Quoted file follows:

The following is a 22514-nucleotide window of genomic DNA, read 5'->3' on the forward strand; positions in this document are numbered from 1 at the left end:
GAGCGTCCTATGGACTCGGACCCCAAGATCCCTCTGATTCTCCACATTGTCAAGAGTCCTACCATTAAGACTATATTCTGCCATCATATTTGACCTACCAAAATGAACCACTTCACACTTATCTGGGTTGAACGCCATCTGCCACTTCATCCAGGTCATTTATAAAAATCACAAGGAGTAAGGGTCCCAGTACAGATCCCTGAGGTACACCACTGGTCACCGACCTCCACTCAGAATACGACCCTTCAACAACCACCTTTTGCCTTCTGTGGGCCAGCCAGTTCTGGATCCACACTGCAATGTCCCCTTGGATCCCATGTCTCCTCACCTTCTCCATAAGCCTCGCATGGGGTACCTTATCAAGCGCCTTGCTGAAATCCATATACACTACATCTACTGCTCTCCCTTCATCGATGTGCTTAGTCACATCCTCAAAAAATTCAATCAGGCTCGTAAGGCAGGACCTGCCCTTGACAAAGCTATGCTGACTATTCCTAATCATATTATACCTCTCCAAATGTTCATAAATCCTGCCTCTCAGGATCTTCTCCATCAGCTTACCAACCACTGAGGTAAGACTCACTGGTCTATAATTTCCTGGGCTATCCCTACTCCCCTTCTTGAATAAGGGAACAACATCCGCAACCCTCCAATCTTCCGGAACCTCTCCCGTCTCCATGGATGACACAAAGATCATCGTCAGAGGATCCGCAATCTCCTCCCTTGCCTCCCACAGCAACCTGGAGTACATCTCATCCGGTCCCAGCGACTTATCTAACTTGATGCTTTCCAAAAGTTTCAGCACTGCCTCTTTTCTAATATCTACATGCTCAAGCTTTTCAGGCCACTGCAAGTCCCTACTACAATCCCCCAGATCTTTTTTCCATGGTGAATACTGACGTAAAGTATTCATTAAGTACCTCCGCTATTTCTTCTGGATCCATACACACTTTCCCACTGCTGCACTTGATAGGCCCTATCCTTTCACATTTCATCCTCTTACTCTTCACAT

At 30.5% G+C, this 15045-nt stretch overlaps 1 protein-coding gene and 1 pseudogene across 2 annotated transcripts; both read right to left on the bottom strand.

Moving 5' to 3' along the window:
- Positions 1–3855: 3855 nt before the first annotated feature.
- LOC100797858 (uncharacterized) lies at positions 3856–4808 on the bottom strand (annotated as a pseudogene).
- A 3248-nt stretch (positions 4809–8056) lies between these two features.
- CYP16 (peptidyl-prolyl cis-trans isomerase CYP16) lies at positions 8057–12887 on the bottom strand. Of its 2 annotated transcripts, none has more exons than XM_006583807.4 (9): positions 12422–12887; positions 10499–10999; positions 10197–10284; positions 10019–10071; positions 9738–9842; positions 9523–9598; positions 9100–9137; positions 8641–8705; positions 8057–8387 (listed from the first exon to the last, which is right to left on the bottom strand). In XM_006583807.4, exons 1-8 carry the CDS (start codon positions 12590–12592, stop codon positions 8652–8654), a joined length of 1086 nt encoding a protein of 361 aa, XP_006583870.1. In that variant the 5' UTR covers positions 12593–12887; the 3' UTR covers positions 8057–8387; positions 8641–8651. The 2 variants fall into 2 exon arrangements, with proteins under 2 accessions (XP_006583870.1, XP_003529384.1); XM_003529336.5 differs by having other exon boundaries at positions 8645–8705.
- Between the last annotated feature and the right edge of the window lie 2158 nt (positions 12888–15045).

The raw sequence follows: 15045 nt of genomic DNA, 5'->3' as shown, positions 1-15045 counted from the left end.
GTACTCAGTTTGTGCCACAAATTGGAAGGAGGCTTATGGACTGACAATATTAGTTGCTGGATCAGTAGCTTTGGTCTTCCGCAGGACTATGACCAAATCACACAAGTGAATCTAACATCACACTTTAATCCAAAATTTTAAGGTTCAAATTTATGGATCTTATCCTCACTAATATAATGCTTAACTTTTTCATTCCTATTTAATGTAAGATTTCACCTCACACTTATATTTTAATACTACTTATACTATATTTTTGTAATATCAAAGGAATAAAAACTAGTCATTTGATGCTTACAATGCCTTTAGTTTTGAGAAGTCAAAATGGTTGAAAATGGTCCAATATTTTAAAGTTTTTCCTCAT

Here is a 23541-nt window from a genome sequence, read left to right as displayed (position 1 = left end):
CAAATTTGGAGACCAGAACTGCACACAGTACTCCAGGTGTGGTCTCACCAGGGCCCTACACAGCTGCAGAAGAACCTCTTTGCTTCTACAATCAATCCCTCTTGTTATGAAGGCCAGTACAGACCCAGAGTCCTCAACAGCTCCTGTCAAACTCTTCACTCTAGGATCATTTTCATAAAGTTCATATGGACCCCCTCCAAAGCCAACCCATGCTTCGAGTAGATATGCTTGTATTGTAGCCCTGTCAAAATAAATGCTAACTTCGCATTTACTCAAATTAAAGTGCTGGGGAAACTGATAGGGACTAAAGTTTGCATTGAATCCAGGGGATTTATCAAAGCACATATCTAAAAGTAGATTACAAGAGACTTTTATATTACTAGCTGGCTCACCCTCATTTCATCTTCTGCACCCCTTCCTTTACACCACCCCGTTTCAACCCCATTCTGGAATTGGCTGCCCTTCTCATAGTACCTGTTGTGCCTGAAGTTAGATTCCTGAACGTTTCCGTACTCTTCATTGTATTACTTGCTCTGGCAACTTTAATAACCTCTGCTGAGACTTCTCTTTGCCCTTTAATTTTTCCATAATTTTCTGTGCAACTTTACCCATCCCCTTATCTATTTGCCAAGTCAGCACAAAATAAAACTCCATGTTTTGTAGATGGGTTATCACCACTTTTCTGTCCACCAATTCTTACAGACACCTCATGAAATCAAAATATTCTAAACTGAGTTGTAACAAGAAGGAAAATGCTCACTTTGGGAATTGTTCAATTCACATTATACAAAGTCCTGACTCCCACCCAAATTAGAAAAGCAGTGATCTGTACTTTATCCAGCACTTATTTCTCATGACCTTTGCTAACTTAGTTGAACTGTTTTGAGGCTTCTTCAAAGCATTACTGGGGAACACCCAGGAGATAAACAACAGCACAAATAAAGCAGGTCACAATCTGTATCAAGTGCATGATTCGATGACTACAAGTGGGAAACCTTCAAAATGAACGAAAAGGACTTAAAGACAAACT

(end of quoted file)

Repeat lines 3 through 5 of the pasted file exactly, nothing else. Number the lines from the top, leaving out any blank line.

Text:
At 30.5% G+C, this 15045-nt stretch overlaps 1 protein-coding gene and 1 pseudogene across 2 annotated transcripts; both read right to left on the bottom strand.

Moving 5' to 3' along the window:
- Positions 1–3855: 3855 nt before the first annotated feature.